Two things happened this week that opened my eyes in a big way to a pattern that I didn’t see before now.

The first was the launch of a new endeavor.

It’s called Do It Yourself Designer and it’s all about sharing my art and design side and helping people get in touch with theirs as well.

The second was the rewrite of a couple of pages on this site, which I ended up doing twice…

Because the pattern that I saw after launching the new DIY site is apparently a sticky one and I needed a second dose of eye-opener in order to really see it.

I’m slow like that.

Anyway, here’s what happened…

I created a new website and rolled it out.

And shortly after I did, I started to get a familiar feeling in the pit of my stomach.

This feeling is not a good feeling.

It’s a sick feeling.

It’s the feeling that usually serves as an indication that I just made a terrible mistake.

This feeling has caused me to turn tail and run more times than I care to admit.

It’s what has led me to do an about face and promptly exit the pool, after jumping into the deep end with both feet, on more than one occasion.

It’s what has been the precursor to more abandoned projects, products and jobs than I can shake a stick at.

You get the picture, right?

And while I have just recently read a book about the nature of my propensity to switch directions, which went A LONG way in helping me understand and accept said propensity as a gift rather than a character flaw, the sick feeling doesn’t feel like part of that gift.

It feels like fear or Resistance or a wake-up call.

And so, rather than doing what I always do (as listed above), I decided to do something different.

I decided to stay and see what came up.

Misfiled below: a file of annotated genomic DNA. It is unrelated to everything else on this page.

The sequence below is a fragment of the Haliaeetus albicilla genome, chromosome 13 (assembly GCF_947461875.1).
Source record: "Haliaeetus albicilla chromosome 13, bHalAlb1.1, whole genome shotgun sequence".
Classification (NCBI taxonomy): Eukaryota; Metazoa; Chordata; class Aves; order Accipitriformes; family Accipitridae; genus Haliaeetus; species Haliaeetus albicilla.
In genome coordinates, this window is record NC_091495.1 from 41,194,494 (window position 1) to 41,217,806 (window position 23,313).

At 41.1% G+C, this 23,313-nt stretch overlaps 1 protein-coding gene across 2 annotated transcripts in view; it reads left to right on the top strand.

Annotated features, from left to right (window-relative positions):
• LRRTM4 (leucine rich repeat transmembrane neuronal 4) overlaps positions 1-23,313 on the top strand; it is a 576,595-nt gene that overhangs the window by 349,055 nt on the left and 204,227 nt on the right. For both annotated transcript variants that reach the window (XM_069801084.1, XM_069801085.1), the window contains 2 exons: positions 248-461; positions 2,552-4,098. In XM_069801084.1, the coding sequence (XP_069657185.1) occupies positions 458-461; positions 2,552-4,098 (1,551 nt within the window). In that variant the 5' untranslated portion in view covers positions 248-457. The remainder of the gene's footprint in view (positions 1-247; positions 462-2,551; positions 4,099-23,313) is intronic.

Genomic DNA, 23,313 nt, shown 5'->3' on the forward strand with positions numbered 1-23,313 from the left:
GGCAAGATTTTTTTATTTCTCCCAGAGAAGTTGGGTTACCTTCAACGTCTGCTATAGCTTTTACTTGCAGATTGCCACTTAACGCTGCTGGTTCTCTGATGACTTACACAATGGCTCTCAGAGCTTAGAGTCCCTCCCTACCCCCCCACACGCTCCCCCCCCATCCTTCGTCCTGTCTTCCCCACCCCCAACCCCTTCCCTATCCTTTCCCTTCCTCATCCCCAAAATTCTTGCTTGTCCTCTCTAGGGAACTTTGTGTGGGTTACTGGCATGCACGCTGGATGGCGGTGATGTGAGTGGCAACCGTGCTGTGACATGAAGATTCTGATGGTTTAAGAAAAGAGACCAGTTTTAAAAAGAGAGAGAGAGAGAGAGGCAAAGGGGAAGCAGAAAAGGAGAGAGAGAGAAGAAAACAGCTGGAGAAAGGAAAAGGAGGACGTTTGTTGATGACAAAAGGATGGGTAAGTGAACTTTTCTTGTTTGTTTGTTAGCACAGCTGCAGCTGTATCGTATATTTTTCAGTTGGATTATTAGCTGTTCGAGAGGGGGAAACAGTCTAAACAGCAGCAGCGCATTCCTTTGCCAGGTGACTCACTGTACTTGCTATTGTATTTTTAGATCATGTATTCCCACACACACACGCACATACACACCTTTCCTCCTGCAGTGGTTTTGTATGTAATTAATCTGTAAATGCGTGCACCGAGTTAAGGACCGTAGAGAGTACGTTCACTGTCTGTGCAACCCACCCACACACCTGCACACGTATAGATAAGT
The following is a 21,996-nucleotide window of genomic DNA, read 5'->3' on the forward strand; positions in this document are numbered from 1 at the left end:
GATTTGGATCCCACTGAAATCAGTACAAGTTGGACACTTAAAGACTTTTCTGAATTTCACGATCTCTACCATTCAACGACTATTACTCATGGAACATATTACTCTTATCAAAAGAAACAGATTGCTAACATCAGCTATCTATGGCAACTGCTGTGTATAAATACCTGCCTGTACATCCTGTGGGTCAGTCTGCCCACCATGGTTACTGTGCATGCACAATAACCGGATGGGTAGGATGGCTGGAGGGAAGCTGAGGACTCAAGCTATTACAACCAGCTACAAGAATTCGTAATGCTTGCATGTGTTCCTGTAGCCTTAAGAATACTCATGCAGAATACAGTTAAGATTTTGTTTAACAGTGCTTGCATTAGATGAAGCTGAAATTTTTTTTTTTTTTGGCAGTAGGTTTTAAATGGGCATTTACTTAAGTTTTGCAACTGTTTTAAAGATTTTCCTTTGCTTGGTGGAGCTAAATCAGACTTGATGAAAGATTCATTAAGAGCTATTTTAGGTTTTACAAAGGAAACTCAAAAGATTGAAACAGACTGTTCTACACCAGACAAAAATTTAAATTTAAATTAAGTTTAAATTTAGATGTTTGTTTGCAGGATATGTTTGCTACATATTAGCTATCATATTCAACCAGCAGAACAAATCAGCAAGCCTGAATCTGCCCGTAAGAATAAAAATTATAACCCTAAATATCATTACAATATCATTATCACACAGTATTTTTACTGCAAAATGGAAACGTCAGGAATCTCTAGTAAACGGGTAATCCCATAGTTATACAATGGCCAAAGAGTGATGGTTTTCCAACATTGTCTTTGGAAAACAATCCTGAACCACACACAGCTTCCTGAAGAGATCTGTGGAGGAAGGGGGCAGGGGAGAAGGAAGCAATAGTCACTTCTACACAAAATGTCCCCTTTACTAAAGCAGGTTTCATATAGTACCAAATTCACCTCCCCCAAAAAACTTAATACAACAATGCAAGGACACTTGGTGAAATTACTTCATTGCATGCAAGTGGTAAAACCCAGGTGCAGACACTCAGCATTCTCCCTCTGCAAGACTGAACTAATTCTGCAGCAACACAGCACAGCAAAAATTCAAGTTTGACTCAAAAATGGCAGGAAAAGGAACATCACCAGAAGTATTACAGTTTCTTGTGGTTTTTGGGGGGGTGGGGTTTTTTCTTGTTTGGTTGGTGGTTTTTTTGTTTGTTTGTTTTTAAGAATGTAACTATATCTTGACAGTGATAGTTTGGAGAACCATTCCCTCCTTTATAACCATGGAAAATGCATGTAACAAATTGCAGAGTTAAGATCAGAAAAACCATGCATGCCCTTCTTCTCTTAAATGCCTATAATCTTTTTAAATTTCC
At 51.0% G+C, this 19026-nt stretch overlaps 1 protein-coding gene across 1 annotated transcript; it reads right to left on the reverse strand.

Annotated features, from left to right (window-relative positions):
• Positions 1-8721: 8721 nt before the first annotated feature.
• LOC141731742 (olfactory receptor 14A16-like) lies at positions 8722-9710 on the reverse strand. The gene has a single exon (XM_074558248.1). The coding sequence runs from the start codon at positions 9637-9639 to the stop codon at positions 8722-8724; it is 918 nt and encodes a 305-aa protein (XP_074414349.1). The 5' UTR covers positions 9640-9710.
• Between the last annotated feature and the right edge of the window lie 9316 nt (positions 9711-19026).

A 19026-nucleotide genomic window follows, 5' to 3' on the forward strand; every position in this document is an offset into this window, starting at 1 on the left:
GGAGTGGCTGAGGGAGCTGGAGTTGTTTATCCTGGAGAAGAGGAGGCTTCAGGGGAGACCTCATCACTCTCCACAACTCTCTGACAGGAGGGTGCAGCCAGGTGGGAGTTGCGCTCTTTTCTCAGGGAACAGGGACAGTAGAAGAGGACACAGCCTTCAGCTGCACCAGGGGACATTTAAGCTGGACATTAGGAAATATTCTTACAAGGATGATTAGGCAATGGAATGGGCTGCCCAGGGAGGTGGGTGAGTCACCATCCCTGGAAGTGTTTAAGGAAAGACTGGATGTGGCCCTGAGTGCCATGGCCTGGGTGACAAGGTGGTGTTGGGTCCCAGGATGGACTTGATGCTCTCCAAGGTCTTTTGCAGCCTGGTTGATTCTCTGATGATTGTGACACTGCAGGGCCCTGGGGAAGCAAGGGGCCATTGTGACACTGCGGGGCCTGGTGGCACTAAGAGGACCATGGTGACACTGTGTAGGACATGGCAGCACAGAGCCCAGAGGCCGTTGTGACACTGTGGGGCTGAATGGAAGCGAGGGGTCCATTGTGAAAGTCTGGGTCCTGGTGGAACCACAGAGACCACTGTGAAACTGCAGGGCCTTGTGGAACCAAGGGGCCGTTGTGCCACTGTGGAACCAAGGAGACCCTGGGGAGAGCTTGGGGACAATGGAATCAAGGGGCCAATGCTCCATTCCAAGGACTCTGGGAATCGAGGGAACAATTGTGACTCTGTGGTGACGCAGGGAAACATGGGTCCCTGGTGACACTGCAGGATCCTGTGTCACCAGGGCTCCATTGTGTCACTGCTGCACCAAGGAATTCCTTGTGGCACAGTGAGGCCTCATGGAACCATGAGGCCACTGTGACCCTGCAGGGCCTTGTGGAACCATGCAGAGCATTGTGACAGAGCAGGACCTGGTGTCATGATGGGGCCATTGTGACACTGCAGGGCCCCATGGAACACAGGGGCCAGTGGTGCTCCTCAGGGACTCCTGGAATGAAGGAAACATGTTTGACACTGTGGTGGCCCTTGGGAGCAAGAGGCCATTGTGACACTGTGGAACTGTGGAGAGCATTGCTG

I decided to breathe through the sick feeling and the panic.

I decided to ask, “What is this?”

And when I did all those things, I got my answer.

The sick feeling is the pressure I feel when I try to turn something I love doing into a way to make money.

Because the minute I do that, I start thinking differently.

And the minute I start thinking differently, I start acting differently.

I start trying to serve my customers in a way that’ll make them buy what I’m selling.

I take my eyes off of what I want to create and start focusing on what I think they want me to create for them.

And when I do that, I lose my taste for the whole thing.

Because it’s no longer a creative expression.

It’s a Business.

And businesses are supposed to be about serving the customer, right?

Yes.

But I have to find my customers first… or rather, I have to let my customers find me.

I’m not starting a need-based business.

I didn’t do a bunch of market research, identify a need or a gap in service and then design a business around that.

I decided to offer expressions of my own creativity for sale.

There’s a difference.

A big difference.

One works from the inside out, the other works from the outside in.

And if I want to be successful (which for now means actually sticking with it long enough to make a go of it), I realized that I have to take money out of the equation.

That doesn’t mean not charging for my products or services.

It means keeping the creative process and the money separate.

It means being intentional with my motives and my mindset when I’m creating.

It means being completely dedicated to my own authenticity.

It means letting go of serving my customers, at least long enough to actually attract some customers to serve.

And the minute I saw all of that for what it was, the sick feeling went away…

Until yesterday.

Yesterday, I went about the business of cleaning up and streamlining my coaching site.

This is all part of my plan to expand my professional efforts from just coaching to doing several things that I’ve wanted to do for a while now – including the art and design thing, as well as a completely different venture that I’ll be launching in the next few weeks.

In order to expand into new areas, I felt I needed to focus in a bit with my coaching.

So, I’m trying to get crystal clear on what I most want to do in that regard.

Part of that focusing in was to write a new sales page and a new about page.

So I did.

I sat down and wrote both of them from… you guessed it… my customers’ perspective.

And the minute I published them, that old sick feeling reared its ugly head again.

So, I got up this morning and rewrote them.

Only this time I wrote them from the perspective of what I really wanted people to know about me and what I really believe I can do well for them.

It’s really all about being honest… honest about who I am, what I can do for people, what I’m willing to do for people.

Otherwise, I sell myself out and everyone else short.

And that doesn’t serve anybody.

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